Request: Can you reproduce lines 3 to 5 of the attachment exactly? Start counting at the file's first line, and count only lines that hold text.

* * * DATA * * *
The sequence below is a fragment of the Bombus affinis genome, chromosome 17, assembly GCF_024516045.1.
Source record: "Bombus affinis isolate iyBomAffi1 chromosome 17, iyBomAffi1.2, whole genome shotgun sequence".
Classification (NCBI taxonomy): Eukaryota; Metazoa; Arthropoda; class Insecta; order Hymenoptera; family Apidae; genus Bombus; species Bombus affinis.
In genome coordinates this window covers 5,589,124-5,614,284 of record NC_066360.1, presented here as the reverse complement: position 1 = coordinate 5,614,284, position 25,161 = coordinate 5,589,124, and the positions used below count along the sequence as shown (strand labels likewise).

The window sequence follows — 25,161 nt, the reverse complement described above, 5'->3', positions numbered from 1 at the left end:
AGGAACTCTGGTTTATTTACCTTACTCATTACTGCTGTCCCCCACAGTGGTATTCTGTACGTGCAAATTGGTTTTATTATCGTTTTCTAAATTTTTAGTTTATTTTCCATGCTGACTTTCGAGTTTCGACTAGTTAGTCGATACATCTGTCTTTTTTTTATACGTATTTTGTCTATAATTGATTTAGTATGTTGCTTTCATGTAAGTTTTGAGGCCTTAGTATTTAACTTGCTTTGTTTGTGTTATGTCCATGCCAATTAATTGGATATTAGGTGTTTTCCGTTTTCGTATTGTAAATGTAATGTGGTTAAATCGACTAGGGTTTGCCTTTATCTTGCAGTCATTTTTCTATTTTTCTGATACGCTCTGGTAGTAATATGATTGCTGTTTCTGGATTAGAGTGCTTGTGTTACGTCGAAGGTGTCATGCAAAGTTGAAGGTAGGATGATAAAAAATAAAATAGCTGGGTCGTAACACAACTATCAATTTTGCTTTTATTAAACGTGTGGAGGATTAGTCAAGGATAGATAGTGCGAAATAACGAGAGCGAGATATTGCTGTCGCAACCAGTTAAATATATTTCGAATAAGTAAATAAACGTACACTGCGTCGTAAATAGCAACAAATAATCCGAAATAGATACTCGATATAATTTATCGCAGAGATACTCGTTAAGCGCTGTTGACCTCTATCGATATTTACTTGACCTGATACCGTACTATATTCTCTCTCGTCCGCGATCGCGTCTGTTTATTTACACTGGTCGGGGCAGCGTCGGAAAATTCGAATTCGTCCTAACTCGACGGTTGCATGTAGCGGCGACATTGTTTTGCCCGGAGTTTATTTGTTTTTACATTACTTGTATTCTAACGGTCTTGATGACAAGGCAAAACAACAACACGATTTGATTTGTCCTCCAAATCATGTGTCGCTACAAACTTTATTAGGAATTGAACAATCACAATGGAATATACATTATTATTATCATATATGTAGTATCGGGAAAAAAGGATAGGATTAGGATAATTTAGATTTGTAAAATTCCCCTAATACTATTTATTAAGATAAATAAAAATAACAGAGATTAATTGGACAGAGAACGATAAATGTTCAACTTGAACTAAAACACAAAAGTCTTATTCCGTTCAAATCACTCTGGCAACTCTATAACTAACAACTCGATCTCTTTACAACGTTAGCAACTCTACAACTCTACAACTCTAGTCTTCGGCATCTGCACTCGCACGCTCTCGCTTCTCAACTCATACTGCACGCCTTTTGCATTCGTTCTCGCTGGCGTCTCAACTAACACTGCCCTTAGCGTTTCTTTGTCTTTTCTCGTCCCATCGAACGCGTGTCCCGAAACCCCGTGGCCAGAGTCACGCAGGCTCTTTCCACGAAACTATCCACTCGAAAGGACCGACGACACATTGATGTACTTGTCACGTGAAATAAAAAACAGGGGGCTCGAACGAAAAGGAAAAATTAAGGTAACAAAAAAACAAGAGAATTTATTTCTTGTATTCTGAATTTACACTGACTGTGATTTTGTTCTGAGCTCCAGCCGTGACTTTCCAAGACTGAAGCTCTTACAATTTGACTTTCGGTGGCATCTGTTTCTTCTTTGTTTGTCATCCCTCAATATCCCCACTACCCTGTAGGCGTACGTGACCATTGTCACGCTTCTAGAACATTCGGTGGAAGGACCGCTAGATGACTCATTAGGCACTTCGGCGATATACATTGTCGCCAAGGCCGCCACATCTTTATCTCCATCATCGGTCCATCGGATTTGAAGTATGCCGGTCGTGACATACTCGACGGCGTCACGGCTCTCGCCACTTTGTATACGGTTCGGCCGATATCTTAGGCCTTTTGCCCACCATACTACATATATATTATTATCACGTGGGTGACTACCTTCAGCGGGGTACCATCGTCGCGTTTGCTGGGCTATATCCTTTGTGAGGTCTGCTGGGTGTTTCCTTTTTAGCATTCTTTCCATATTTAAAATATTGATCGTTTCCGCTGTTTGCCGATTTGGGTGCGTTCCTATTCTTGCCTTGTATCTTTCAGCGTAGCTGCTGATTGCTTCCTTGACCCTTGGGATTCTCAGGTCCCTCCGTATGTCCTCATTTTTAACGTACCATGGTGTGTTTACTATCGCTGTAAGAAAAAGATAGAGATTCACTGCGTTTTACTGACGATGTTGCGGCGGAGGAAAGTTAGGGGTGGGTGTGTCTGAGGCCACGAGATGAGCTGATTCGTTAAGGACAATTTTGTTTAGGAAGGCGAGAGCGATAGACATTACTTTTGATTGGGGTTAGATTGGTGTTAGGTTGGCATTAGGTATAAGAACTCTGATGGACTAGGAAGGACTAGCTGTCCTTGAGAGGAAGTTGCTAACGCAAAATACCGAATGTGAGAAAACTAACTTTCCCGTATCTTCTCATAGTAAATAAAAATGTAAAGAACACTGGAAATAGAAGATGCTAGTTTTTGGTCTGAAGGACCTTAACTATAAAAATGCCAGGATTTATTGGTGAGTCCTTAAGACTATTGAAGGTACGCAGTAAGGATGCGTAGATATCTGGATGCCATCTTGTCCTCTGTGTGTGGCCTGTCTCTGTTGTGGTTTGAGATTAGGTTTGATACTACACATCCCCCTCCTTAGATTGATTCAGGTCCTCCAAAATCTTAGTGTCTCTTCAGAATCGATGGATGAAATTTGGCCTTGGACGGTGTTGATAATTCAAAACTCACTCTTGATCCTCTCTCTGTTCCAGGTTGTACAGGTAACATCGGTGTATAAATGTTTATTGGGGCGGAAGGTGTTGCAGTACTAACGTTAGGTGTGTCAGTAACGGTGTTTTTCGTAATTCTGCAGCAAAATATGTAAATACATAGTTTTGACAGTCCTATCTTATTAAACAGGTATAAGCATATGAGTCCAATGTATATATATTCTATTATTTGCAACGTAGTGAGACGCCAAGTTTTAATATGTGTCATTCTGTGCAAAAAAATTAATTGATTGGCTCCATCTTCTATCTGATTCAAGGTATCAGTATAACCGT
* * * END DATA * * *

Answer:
Classification (NCBI taxonomy): Eukaryota; Metazoa; Arthropoda; class Insecta; order Hymenoptera; family Apidae; genus Bombus; species Bombus affinis.
In genome coordinates this window covers 5,589,124-5,614,284 of record NC_066360.1, presented here as the reverse complement: position 1 = coordinate 5,614,284, position 25,161 = coordinate 5,589,124, and the positions used below count along the sequence as shown (strand labels likewise).

The window sequence follows — 25,161 nt, the reverse complement described above, 5'->3', positions numbered from 1 at the left end: